A regressive tax is one that has a disproportionately more negative economic effect on the poorer members of society than the wealthier members. Regressive taxes usually have fixed rates, and are thus not sensitive to one’s ability to pay. Likewise, a tax is considered regressive if the wealthy are able to avoid compliance more readily than the poor.
Because of the limited capabilities of premodern political authorities to assess value and monitor transactions, the earliest forms of taxation tended to be regressive. The preference was for taxes that were relatively simple to compute and collect. The head tax, such as the British poll tax and the Russian soul tax, was a direct tax with regressive distributional consequences. It was a levy applied at a fixed rate on each individual, regardless of income and property status. Likewise, the French gabelle, or salt tax, was an indirect tax with regressive distributional consequences. This tax was set at a fixed rate and administered by royal agents in the sale of this consumption necessity, even though the cost was a significantly greater burden for poor households.
In the modern period, regressive tax schemes remained common in economies with narrow elites, wide income disparity, underdeveloped industrial bases, and authoritarian political regimes. In the advanced industrial democracies, however, regressive taxation eventually fell out of favor. This was a consequence of political reforms that expanded voting rights, leading to the enactment of more progressive forms of taxation. An additional factor was an increase in technological and bureaucratic capabilities that enabled modern governments to keep track of economic activities and income sources.
More recently, arguments have gained ground in favor of tax reforms with regressive tendencies in the industrial democracies. Fiscal arguments stress the complex and opaque nature of contemporary tax systems and contend that the simplification of tax policy would facilitate taxpayer compliance and state collection. Economic arguments stress that a more regressive tax code would create greater incentives for the investment and activity that would stimulate economic growth to the benefit of all. In the United States, however, the reduction of high progressive tax rates in the 1980s and the first decade of the twenty-first century did not result in a decline in tax-avoidance practices among wealthier taxpayers.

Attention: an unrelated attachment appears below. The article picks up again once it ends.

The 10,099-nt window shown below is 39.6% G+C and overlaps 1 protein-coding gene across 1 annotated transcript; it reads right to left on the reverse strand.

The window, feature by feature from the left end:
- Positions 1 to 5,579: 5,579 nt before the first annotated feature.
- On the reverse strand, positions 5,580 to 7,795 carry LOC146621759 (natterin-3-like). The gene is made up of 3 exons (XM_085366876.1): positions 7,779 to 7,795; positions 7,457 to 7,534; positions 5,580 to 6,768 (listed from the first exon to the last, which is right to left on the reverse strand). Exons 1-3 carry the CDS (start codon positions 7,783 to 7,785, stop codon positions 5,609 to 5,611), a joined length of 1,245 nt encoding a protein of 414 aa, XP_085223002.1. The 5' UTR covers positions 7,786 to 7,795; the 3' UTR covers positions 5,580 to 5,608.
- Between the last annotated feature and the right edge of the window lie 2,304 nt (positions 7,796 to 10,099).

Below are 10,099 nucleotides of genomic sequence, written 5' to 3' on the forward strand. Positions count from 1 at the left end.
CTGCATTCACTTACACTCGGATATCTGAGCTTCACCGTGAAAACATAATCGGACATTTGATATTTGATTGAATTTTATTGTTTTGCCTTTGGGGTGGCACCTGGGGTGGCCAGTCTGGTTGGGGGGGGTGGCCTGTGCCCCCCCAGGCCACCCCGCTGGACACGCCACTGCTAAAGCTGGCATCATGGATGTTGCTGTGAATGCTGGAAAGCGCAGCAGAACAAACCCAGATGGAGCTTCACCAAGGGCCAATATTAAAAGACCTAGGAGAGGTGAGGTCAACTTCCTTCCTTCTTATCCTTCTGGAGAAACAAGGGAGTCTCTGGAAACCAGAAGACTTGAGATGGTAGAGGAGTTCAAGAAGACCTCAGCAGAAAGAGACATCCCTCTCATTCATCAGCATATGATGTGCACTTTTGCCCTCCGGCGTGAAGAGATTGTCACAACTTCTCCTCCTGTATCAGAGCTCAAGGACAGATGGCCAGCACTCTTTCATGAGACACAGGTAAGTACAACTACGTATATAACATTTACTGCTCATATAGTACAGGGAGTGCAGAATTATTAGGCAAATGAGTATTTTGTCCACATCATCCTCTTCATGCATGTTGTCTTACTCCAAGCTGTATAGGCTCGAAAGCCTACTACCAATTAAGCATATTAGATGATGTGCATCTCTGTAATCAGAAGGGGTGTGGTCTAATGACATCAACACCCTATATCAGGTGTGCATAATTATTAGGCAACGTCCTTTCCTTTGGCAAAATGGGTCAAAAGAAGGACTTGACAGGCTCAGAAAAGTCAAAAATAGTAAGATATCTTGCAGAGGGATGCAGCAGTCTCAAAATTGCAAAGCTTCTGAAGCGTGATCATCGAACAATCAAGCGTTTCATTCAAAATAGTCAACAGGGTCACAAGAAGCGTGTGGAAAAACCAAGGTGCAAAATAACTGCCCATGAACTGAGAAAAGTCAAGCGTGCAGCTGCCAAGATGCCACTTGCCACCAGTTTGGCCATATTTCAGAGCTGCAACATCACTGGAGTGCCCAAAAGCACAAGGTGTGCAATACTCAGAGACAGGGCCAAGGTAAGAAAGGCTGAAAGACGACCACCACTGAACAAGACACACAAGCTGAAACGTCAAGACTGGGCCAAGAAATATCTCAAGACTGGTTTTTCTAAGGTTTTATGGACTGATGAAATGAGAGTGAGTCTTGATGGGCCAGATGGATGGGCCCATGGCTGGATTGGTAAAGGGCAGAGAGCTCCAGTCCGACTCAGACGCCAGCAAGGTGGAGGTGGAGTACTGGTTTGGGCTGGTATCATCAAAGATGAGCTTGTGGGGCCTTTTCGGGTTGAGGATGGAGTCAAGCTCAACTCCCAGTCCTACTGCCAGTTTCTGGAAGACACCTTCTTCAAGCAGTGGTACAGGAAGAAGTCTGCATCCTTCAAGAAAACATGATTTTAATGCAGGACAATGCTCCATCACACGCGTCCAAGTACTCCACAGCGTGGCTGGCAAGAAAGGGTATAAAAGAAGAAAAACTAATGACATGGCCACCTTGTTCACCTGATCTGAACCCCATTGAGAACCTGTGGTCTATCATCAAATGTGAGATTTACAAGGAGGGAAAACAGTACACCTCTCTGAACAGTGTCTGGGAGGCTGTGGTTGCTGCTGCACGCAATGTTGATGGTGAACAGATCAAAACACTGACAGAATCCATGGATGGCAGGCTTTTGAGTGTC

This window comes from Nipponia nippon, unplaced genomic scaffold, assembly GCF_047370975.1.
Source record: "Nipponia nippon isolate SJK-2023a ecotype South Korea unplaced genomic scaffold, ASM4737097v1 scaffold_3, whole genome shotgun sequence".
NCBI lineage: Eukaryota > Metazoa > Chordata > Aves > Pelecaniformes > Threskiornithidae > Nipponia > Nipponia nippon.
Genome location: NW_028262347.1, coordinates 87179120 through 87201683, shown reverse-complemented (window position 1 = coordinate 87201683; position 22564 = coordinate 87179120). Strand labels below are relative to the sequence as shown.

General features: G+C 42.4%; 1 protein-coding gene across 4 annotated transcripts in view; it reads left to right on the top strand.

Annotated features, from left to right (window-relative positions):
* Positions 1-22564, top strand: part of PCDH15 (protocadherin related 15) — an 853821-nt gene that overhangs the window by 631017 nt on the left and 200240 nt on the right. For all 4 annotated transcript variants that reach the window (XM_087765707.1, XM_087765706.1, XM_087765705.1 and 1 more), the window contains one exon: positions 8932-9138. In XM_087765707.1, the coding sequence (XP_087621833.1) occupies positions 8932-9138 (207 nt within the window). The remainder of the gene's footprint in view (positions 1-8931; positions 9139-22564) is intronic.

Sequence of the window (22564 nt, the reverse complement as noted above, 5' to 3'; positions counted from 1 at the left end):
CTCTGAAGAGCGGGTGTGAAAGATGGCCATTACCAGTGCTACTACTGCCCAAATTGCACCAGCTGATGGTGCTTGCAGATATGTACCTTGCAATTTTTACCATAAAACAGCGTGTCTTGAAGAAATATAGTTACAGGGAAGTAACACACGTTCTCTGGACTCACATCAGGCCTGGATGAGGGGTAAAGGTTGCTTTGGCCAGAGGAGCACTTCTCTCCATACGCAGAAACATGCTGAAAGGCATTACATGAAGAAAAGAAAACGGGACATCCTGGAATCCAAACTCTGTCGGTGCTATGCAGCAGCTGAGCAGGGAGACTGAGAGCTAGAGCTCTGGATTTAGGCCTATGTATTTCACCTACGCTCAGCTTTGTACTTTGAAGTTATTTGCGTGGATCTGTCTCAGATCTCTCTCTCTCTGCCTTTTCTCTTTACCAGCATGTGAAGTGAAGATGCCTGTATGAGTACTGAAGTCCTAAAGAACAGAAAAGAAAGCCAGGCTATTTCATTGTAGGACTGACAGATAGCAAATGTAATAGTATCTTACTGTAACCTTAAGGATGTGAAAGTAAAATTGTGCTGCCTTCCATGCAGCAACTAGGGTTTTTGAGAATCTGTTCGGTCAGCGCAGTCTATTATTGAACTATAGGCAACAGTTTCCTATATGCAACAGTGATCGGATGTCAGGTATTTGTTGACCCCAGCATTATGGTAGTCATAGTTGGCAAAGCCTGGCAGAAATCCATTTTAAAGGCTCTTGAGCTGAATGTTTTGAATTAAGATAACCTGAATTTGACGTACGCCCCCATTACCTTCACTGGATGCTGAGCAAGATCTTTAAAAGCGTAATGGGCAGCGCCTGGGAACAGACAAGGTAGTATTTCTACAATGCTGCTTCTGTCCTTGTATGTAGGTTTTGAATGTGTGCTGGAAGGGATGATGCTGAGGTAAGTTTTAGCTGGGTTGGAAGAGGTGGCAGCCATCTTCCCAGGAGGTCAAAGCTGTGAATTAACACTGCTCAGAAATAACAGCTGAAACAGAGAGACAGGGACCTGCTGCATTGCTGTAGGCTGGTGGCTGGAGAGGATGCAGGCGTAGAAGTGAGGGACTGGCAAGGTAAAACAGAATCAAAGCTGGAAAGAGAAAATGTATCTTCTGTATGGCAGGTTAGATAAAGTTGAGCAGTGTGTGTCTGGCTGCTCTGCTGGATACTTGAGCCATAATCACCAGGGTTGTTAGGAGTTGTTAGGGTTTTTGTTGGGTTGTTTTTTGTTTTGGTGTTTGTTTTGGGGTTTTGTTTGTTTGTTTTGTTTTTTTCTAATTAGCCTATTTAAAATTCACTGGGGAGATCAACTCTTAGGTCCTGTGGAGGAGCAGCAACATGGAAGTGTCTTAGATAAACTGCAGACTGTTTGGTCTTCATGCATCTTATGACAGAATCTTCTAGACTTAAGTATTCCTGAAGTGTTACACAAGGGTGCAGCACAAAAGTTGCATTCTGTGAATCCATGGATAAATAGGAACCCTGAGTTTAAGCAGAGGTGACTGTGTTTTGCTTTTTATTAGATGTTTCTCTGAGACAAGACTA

National sales taxes and flat rate income taxes are the most common types of tax reforms that have regressive distributional consequences. The European economies rely heavily on the value-added tax (VAT), which is a kind of national sales tax, where a fraction of the total tax is added at each stage of production and distribution, instead of all at once at the last stage. If the price of necessary goods and services is relatively constant, then a sales tax is regressive. To illustrate, Denmark has a 25% VAT without exception. Thus, if two persons buy an identical bag of groceries each week for 20 Danish krones (DK), they both pay DK5 in VAT. But if the first person’s weekly income was DK100 and the second’s was DK1000, then the first person paid a higher percentage of their weekly worth (5%) than the second person (0.5%). Most European governments, however, provide exemptions on the VAT for basic necessities. Support for a flat income tax has grown in Europe and United States with the enactment of flat tax rates in the transition economies of central and eastern Europe, including Estonia, Slovakia, and Russia. The flat tax was instituted in the transition economies largely because of the weakness of the state tax administration to monitor and extract revenue from the emerging private sector and households.
SEE ALSO Taxes; Taxes, Progressive
Hall, Robert E., and Alvin Rabushka. 1995. The Flat Tax. 2nd ed. Stanford, CA: Hoover Institution Press.
Kato, Junko. 2003. Regressive Taxation and the Welfare State. Cambridge, U.K.: Cambridge University Press.